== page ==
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COVID-19, staffing shortages, food costs stressing popular Dothan restaurants
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COVID-19, staffing shortages, food costs stressing popular Dothan restaurants

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Surging COVID-19 cases, continued staffing shortages, and increasing food costs are causing headaches for popular Dothan restaurants.

The current personnel status has some local businesses struggling just to keep their doors open, while others are experiencing lesser degrees of strain as the nation pauses for Labor Day weekend.

Ray’s Restaurant on South Oates Street has been a community gathering spot for breakfast and lunch since 1969, even after changing ownership in the last decade.

It hasn’t been able to fill an open dishwasher position since spring, and the restaurant’s owner has had to deal with a seemingly never-ending hiring process where people are interviewed, hired, and never show up for work or leave shortly after starting.

“It’s putting a lot of stress on the ones who are working,” Christi Peterson, owner of Ray’s Restaurant, said on Thursday immediately after Ray’s dining room closed for the day. “People don’t know what we have to go through on a day-to-day.”

The last week or so has been especially stressful for the restaurant as two waitresses were out for COVID-19 related reasons even with enhanced health safety measures at the diner. Staff that do come to work are often scheduled double shifts.

“We have to stick our dining room closed sign out just so we can catch up,” Peterson said, adding that the restaurant has also had to close on regularly open days just so the staff can get a break. “Most of the customers here at Ray’s have been very understanding.”

Additionally, restaurant owners are dealing with increased food costs and ingredient shortages also caused by labor shortages.

Ingredients for most of Ray’s menu items have gone up by 30-50%, putting a financial strain on the business. Peterson said she has tried changing menu prices, but then food costs rise again.

“We’ve got to go ahead and do something or we’re not going to be able to stay afloat,” Peterson said.

Locally famous for its southern eats and Top Chef-winning owner, KBC in downtown Dothan has had some trouble finding people who will show up to work. However, general manager Nicki Knight said overall its setbacks have not been as severe as other eateries.

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“It hasn’t really had a significant impact on us,” Knight said. “Our business is pretty consistent and our managers are trained to fill in. We have had to run a couple of dinner services with a limited menu.”

Parker Armstrong, owner of David’s Catfish House, has had been riding the wave created by the COVID-19 pandemic shortly after opening in December 2019.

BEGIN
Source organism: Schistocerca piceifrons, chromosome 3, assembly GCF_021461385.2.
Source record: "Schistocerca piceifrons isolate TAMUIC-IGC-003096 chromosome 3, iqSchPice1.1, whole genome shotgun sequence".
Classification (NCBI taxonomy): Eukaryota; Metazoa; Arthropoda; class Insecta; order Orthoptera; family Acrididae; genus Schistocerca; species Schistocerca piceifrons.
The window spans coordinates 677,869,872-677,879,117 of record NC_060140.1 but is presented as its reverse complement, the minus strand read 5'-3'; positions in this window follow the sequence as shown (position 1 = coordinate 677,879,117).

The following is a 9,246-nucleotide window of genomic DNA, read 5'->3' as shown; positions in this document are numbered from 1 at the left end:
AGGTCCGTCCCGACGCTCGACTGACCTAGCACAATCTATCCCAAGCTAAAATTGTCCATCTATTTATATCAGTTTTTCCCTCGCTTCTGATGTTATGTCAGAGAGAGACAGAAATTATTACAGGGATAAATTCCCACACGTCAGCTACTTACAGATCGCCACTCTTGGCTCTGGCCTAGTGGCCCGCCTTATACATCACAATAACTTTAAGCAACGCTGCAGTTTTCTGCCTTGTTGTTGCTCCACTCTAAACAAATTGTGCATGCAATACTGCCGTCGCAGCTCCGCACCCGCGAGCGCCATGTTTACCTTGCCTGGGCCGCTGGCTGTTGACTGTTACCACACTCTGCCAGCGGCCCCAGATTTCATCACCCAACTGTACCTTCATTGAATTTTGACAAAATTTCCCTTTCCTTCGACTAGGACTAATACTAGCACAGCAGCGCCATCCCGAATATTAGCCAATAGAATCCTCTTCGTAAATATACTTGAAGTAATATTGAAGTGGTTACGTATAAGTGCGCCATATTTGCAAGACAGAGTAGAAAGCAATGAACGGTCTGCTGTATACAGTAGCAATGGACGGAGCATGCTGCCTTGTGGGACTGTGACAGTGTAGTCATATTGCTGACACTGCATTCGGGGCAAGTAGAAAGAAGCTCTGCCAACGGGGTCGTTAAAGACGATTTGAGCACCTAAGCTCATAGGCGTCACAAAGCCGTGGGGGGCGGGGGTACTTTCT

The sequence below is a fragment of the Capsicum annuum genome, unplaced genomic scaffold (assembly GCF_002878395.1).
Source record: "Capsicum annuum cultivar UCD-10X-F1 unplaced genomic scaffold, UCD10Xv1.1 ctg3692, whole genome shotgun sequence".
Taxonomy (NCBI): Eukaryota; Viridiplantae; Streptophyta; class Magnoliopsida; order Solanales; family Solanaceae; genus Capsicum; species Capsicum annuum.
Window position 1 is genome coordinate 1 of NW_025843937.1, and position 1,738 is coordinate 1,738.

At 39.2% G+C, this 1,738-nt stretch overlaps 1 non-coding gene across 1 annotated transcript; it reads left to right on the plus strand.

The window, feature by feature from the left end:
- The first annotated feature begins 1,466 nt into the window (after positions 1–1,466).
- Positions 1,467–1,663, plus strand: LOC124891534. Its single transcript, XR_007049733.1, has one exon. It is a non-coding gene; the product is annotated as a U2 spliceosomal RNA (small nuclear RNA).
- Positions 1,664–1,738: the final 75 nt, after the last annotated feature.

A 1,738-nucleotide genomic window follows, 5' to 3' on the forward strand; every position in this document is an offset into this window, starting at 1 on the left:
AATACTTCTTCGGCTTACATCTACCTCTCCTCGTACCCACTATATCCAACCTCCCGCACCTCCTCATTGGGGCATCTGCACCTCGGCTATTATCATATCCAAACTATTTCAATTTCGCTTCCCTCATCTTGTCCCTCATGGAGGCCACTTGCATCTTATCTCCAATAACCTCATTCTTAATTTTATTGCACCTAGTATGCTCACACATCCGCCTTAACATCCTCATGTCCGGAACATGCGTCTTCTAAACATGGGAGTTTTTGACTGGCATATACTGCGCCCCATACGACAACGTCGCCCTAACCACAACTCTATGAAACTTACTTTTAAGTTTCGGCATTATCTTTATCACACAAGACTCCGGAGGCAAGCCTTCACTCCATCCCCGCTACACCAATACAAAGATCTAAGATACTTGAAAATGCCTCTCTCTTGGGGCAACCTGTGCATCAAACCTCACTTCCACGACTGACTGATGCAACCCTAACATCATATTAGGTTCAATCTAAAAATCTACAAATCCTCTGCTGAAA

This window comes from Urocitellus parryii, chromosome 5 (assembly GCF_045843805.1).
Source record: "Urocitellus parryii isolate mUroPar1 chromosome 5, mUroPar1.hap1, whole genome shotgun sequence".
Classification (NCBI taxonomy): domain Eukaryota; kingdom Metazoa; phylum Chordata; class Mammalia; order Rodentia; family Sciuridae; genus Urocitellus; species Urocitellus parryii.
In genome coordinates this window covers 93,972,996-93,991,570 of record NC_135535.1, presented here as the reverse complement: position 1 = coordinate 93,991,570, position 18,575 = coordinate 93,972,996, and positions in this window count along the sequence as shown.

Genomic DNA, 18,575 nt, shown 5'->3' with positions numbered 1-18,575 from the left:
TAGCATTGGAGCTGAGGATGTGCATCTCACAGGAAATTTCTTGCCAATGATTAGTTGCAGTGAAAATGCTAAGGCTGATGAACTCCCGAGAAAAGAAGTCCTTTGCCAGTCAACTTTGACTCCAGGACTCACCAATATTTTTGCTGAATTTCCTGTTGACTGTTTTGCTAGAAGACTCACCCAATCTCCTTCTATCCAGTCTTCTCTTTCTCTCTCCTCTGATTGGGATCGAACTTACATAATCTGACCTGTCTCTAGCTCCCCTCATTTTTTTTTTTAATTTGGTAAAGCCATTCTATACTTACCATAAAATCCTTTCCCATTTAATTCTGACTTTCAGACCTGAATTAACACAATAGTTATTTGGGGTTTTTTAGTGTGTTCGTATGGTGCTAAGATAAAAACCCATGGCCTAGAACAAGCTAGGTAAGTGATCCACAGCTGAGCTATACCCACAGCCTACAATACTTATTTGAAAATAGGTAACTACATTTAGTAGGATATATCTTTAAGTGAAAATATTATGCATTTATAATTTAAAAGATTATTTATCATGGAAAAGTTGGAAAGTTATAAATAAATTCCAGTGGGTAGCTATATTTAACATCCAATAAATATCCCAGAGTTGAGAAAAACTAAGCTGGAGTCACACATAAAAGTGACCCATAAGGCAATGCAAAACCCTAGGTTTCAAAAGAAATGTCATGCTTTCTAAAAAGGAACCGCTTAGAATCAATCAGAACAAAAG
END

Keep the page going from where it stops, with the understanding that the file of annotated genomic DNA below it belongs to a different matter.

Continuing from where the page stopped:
“We’ve gotten this far,” Armstrong said.

The seafood restaurant kept its doors open with Paycheck Protection Program (PPP) loans and the Restaurant Revitalization Fund. Now, Armstrong said the restaurant is pretty well staffed.

However, as the Delta Variant maintains a high transmission rate in the community, staff keep getting COVID-19 and are sent home, so David’s could use more workers.

Blue Plate Restaurant, a popular southern-style diner with two Dothan locations, said meeting challenges has been “kind of a roller coaster ride.”

“One week we’re fully staffed and next week we’re shorthanded because of COVID and exposure,” Brittney Robinette, Blue Plate general manager, said on Friday. “Then there’s food cost increases and shortages. Prices are starting to increase daily. There’s not much we can do about that.”

While grappling with how to maintain the current price point of its menu items with rising food costs, Robinette said the Blue Plate decided to close a day at each restaurant to give its workers a well-deserved break.

“We don’t know what we’re going to get hit with the next day,” Robinette said. “We’re doing the best we can.”

If the restaurant is short-staffed, sections have to be closed off and staff may be rotated to a different location to meet the needs of its customers.

After riding these challenges for over a year, Robinette said it’s important to take it day-by-day even if you don’t see a light at the end of the tunnel.

“We’re going to find our own light,” she said. “We’ve just got to keep a smile on our faces and just know that the good outweighs the bad.”

Sable Riley is a Dothan Eagle staff writer and can be reached at or 334.712.7915. Support her work and that of other Eagle journalists by purchasing a digital subscription today at


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